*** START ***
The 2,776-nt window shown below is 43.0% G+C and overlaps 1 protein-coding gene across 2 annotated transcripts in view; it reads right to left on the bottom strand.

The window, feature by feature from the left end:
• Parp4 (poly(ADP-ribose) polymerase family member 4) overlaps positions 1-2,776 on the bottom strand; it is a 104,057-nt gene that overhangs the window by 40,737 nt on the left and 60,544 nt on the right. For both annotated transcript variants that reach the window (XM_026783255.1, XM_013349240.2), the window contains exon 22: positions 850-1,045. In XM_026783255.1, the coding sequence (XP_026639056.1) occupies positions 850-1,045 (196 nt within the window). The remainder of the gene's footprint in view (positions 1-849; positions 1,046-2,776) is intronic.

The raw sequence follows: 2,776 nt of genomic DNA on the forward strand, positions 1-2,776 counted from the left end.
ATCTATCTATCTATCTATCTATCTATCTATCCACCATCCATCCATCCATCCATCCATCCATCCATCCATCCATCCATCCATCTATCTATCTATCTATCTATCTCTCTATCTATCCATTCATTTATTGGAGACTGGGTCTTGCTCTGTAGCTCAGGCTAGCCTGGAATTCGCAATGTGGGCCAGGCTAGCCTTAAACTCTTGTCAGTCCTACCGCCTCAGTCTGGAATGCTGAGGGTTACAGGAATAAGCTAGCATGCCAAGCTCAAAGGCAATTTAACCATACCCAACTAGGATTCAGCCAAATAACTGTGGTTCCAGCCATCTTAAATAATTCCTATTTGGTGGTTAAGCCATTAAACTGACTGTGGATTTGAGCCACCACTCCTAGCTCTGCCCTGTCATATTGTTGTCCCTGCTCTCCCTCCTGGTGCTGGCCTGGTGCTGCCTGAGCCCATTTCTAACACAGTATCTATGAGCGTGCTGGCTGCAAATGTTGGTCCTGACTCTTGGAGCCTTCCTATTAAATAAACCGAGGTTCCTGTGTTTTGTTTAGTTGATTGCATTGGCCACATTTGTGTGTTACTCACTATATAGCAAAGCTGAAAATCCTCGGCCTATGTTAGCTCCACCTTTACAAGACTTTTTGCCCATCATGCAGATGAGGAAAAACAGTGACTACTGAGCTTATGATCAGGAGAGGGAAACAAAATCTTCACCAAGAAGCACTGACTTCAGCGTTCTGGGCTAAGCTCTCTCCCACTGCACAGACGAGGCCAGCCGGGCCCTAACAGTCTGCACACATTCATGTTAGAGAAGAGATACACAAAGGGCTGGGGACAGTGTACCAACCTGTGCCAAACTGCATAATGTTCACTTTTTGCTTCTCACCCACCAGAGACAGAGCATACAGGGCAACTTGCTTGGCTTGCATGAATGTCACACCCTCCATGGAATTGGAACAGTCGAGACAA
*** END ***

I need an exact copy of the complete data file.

The 2,776-nt window shown below is 43.0% G+C and overlaps 1 protein-coding gene across 2 annotated transcripts in view; it reads right to left on the bottom strand.

The window, feature by feature from the left end:
• Parp4 (poly(ADP-ribose) polymerase family member 4) overlaps positions 1-2,776 on the bottom strand; it is a 104,057-nt gene that overhangs the window by 40,737 nt on the left and 60,544 nt on the right. For both annotated transcript variants that reach the window (XM_026783255.1, XM_013349240.2), the window contains exon 22: positions 850-1,045. In XM_026783255.1, the coding sequence (XP_026639056.1) occupies positions 850-1,045 (196 nt within the window). The remainder of the gene's footprint in view (positions 1-849; positions 1,046-2,776) is intronic.

The raw sequence follows: 2,776 nt of genomic DNA on the forward strand, positions 1-2,776 counted from the left end.
ATCTATCTATCTATCTATCTATCTATCTATCCACCATCCATCCATCCATCCATCCATCCATCCATCCATCCATCCATCCATCTATCTATCTATCTATCTATCTCTCTATCTATCCATTCATTTATTGGAGACTGGGTCTTGCTCTGTAGCTCAGGCTAGCCTGGAATTCGCAATGTGGGCCAGGCTAGCCTTAAACTCTTGTCAGTCCTACCGCCTCAGTCTGGAATGCTGAGGGTTACAGGAATAAGCTAGCATGCCAAGCTCAAAGGCAATTTAACCATACCCAACTAGGATTCAGCCAAATAACTGTGGTTCCAGCCATCTTAAATAATTCCTATTTGGTGGTTAAGCCATTAAACTGACTGTGGATTTGAGCCACCACTCCTAGCTCTGCCCTGTCATATTGTTGTCCCTGCTCTCCCTCCTGGTGCTGGCCTGGTGCTGCCTGAGCCCATTTCTAACACAGTATCTATGAGCGTGCTGGCTGCAAATGTTGGTCCTGACTCTTGGAGCCTTCCTATTAAATAAACCGAGGTTCCTGTGTTTTGTTTAGTTGATTGCATTGGCCACATTTGTGTGTTACTCACTATATAGCAAAGCTGAAAATCCTCGGCCTATGTTAGCTCCACCTTTACAAGACTTTTTGCCCATCATGCAGATGAGGAAAAACAGTGACTACTGAGCTTATGATCAGGAGAGGGAAACAAAATCTTCACCAAGAAGCACTGACTTCAGCGTTCTGGGCTAAGCTCTCTCCCACTGCACAGACGAGGCCAGCCGGGCCCTAACAGTCTGCACACATTCATGTTAGAGAAGAGATACACAAAGGGCTGGGGACAGTGTACCAACCTGTGCCAAACTGCATAATGTTCACTTTTTGCTTCTCACCCACCAGAGACAGAGCATACAGGGCAACTTGCTTGGCTTGCATGAATGTCACACCCTCCATGGAATTGGAACAGTCGAGACAA